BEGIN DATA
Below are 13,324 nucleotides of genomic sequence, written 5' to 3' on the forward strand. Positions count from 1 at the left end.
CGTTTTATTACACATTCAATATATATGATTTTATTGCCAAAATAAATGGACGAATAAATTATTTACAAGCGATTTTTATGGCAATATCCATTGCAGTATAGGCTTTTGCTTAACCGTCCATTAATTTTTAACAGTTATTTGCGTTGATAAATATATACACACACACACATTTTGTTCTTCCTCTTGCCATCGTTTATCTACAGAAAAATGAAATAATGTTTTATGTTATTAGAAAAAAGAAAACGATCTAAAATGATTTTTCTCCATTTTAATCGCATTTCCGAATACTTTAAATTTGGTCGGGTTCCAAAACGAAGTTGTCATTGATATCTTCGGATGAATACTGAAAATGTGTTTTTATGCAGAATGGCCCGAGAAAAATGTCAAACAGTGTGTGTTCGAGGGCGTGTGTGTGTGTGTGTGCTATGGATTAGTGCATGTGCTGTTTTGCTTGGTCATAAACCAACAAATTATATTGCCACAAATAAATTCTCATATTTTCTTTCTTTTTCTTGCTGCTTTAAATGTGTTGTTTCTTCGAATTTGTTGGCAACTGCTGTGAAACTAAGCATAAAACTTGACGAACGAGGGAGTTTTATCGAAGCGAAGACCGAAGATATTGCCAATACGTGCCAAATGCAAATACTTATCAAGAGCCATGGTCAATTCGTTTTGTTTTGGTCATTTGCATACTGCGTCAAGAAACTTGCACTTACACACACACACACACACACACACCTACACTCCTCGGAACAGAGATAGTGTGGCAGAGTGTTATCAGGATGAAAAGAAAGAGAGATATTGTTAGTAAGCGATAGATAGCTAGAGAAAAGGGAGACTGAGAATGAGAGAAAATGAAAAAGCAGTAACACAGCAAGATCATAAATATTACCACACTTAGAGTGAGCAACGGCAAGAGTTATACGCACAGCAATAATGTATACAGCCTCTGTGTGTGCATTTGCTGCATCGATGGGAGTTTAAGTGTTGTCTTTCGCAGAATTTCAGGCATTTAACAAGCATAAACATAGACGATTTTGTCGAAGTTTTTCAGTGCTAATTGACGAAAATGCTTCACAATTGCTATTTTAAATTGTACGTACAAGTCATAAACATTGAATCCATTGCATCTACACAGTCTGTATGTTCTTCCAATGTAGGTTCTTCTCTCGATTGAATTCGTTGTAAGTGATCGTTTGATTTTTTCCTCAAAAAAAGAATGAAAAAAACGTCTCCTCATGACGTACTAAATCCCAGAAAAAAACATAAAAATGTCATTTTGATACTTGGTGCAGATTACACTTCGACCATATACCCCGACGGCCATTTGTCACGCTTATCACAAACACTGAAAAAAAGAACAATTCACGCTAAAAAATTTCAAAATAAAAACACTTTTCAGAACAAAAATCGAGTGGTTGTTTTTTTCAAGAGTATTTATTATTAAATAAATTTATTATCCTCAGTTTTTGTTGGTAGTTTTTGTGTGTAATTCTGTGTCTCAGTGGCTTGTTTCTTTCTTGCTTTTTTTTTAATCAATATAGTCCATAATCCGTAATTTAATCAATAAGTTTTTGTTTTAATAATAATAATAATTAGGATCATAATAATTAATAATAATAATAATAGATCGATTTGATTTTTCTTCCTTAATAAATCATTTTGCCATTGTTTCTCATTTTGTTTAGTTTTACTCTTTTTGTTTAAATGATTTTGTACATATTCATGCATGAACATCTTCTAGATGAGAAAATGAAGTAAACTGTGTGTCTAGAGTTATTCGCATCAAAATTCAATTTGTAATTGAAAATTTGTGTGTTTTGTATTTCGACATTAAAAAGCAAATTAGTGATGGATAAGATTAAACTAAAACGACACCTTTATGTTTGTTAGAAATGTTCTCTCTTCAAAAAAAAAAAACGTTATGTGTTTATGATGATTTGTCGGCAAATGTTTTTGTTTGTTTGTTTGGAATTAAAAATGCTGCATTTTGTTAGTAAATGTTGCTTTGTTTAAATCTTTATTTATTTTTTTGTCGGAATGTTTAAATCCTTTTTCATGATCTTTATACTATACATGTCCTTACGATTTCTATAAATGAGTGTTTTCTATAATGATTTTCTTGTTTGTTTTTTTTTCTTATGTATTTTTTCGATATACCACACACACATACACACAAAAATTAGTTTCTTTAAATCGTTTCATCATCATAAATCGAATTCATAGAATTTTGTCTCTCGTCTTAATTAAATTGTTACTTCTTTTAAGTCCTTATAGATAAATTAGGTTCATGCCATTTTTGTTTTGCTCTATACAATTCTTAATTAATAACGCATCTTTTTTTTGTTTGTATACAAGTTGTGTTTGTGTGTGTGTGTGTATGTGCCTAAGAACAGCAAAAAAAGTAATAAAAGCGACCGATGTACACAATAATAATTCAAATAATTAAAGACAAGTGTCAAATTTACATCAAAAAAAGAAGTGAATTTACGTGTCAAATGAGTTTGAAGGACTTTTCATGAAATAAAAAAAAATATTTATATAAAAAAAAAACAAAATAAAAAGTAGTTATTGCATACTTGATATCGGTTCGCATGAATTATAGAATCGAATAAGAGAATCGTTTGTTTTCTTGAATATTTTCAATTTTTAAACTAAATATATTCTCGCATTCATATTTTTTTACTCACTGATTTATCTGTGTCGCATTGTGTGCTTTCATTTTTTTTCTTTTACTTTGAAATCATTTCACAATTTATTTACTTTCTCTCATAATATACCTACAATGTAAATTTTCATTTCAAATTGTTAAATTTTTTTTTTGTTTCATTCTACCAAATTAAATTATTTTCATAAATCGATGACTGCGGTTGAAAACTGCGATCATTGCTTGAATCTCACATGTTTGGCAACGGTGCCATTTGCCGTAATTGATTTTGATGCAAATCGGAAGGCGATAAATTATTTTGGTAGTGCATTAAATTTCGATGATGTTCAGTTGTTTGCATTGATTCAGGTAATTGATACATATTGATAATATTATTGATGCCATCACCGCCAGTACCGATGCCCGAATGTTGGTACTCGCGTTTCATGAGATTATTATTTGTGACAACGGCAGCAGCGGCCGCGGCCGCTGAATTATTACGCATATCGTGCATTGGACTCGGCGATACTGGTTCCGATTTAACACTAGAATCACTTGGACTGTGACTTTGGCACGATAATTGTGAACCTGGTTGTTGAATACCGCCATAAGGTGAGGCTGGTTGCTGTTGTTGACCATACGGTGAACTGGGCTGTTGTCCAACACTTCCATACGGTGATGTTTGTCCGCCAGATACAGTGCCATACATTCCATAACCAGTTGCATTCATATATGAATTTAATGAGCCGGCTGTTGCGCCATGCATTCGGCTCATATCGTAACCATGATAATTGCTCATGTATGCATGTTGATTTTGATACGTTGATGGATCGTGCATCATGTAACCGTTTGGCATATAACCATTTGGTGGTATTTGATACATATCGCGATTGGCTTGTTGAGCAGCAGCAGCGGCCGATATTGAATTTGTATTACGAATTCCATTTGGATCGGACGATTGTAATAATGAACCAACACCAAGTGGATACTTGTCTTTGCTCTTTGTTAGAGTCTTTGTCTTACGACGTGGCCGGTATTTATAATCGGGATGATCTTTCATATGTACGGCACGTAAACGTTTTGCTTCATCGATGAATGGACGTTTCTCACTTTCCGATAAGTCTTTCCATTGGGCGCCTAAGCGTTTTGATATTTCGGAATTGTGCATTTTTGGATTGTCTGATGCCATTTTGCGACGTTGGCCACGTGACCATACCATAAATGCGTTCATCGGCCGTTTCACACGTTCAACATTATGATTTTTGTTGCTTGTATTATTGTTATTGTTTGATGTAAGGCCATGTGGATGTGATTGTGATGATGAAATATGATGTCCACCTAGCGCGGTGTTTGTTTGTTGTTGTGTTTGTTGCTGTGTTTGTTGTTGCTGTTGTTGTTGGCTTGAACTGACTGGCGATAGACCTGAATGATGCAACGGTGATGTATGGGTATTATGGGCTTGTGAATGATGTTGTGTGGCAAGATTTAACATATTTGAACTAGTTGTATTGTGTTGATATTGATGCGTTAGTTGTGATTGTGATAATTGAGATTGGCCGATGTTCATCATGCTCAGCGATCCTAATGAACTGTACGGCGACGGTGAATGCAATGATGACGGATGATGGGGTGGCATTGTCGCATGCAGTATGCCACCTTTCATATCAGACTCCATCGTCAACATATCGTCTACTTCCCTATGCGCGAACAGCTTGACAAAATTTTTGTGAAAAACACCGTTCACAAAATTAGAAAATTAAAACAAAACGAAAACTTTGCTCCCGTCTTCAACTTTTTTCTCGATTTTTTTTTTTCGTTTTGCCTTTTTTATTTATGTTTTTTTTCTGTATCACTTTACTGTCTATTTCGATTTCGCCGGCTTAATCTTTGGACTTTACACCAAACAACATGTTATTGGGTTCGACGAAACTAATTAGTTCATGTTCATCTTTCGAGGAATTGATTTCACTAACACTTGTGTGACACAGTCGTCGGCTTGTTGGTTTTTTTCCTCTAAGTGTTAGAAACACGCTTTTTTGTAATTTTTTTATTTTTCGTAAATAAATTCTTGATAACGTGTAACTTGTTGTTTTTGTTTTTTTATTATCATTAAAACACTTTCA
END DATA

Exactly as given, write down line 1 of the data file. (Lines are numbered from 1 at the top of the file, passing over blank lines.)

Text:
Below are 13,324 nucleotides of genomic sequence, written 5' to 3' on the forward strand. Positions count from 1 at the left end.